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It doesn’t help that the stakes of Kara’s decision to use herself as bait for Lex are just a touch too murky. Kara seems to see it as a potential suicide mission, going so far as to record a sort of last will and testament in a Kryptonian recording crystal, which we’ve never seen her do before. But because the show also wants Kara’s disappearance to the Phantom Zone to come as a surprise, it has the rest of the Super Friends treat her risky plan pretty casually. Lena is worried, but Alex’s “I’ll see you later” goodbye is weirdly nonchalant and Kara doesn’t even have a goodbye scene with J’onn. As such, it’s hard to invest in how much we’re supposed to see the big Kara vs. Lex showdown as an actual threat to her life. The moment she “dies” only to be revived by Lena’s super suit feels more confusing than climatic—which you can say about a lot of this episode’s biggest storytelling choices.

Illustration for article titled Supergirl’s final season premiere eventually lands somewhere interesting
Photo: Dean Buscher/The CW
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Apart from a few strong character moments like Brainy and Lena bonding over their Lex-related traumas or Kara and Alex’s sweet sisterly dynamic in the Fortress, the most interesting ideas in “Rebirth” are what it sets up for the future. With Obsidian North tanked, Andrea pretty hilariously decides to pivot CatCo back to its status as a beacon for investigative journalism, which will hopefully make that leg of the series feel vital again in this final season. With William, Nia, and potentially Eve there to keep the CatCo lights on, Lena, M’gann, and Kelly will presumably be joining the Super Friends—a team that will be more important than ever now that Kara’s missing. There’s even hope for some non-angsty love stories for once, with J’onn/M’gann, Alex/Kelly, and, most importantly, Nia/Brainy all in potentially good places moving forward.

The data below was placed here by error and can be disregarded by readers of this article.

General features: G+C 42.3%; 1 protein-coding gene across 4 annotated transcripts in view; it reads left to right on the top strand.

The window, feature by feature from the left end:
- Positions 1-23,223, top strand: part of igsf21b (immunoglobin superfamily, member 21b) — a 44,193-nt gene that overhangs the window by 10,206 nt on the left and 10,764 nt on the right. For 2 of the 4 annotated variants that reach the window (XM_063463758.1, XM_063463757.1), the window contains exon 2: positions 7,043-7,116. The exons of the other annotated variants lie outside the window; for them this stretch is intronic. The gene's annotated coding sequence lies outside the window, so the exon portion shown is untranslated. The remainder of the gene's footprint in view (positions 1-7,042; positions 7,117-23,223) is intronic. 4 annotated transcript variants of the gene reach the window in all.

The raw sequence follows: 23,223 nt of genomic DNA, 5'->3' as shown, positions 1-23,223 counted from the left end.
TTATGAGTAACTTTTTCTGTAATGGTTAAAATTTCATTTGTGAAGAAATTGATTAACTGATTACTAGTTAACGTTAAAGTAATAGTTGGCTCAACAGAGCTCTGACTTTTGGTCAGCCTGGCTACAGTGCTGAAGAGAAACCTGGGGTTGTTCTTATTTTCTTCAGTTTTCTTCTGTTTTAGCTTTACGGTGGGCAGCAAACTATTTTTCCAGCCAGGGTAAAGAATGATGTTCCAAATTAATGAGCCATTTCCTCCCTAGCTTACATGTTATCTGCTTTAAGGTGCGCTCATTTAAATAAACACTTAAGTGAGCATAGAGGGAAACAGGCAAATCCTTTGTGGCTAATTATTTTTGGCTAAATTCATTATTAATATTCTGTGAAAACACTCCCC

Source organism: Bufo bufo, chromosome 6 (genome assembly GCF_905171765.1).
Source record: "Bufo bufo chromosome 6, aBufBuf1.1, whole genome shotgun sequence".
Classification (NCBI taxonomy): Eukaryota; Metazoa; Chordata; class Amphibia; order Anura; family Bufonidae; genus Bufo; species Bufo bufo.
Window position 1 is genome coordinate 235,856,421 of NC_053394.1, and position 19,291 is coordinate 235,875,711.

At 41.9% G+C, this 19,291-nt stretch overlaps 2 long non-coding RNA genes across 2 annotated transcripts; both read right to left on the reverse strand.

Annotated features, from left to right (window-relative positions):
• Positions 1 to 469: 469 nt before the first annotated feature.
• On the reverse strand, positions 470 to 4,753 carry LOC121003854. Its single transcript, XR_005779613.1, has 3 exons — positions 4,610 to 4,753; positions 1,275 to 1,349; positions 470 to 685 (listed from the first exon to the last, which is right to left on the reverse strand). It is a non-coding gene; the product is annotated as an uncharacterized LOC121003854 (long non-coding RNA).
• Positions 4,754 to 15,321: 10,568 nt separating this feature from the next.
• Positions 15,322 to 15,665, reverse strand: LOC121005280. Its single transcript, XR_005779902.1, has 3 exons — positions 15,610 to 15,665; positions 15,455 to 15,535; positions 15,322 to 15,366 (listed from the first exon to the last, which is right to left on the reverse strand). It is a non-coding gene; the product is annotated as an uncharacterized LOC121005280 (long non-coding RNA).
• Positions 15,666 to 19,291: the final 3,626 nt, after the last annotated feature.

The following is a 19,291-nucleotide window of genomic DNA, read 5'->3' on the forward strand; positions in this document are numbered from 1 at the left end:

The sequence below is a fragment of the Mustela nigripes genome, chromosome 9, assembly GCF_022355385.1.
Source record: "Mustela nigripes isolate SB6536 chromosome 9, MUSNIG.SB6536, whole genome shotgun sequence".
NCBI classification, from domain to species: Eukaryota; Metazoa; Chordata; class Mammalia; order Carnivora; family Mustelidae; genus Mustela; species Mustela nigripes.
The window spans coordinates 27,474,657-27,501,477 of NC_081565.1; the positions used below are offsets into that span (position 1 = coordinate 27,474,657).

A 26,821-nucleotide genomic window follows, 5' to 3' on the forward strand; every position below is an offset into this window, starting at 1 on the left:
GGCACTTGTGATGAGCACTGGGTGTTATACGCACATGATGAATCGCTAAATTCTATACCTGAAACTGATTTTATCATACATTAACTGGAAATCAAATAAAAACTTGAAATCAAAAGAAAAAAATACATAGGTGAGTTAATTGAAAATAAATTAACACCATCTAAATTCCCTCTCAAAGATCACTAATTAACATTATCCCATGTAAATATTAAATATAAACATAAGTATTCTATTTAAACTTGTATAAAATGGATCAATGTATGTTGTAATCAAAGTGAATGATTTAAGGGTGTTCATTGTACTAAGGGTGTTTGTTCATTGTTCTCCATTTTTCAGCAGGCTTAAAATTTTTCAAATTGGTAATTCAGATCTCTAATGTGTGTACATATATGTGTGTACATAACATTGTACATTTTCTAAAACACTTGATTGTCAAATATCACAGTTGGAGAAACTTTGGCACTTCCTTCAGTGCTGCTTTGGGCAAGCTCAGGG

If there’s one thing I’d love for Supergirl to remember in its final season, it’s that this series works best when it’s at its most simple and character-centric. The Super Friends’ big flying battle against Lex is so chaotically staged and shoddily rendered that it barely registers. But the moment Lena punches her brother in the face (“Sorry, did you want to do that?” “No, family first”) carries a huge amount of impact, both literally and figuratively. On a show that’s been increasingly defined by the concept of teamwork, separating Kara from her friends is an intriguing way to reflect on who these characters have become since she emerged as National City’s protector—as well as who Kara is when she’s stuck on her own. Fingers crossed Supergirl remembers that less is often more when it comes to Kara’s inspiring heroism.

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Stray observations

  • Right now the plan is to air the first seven or so episodes of the season while Superman & Lois is on its pandemic-related hiatus until May 18th. Then the rest of Supergirl’s final season will air sometime later in the summer.
  • It’s nice that Alex’s new superhero code name comes from her Space Dad. J’onn suggests calling her “Sentinel” after a particularly loyal Green Martian he once knew.
  • Lex and Lillian have their memories of Kara’s secret identity wiped, but are still on the board as villains if the season wants to use them.
  • On a week when Chyler Leigh is returning to Grey’s Anatomy, Supergirl delivers plenty of treats for that show’s fanbase: Not only does Lena refer to Kelly as Alex’s “person,” we also get a Lexie Grey vs. Charles Percy (a.k.a. Otis Graves) showdown!
  • There’s no follow-up on the idea that Cara Buono’s Gamemnae answers to another Leviathan higher-up, and I very much hope it stays that way.
  • M’gann is off to track down someone with knowledge of the Phantom Zone, and I’ll be curious to see who that turns out to be.
  • Between this premiere and the Snyder Cut of Justice League, DC’s Anti-Life Equation has certainly been getting a showcase recently.
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Contributor, The A.V. Club. Caroline Siede is a pop culture critic in Chicago, where the cold never bothers her anyway. Her interests include superhero movies, feminist theory, and Jane Austen novels.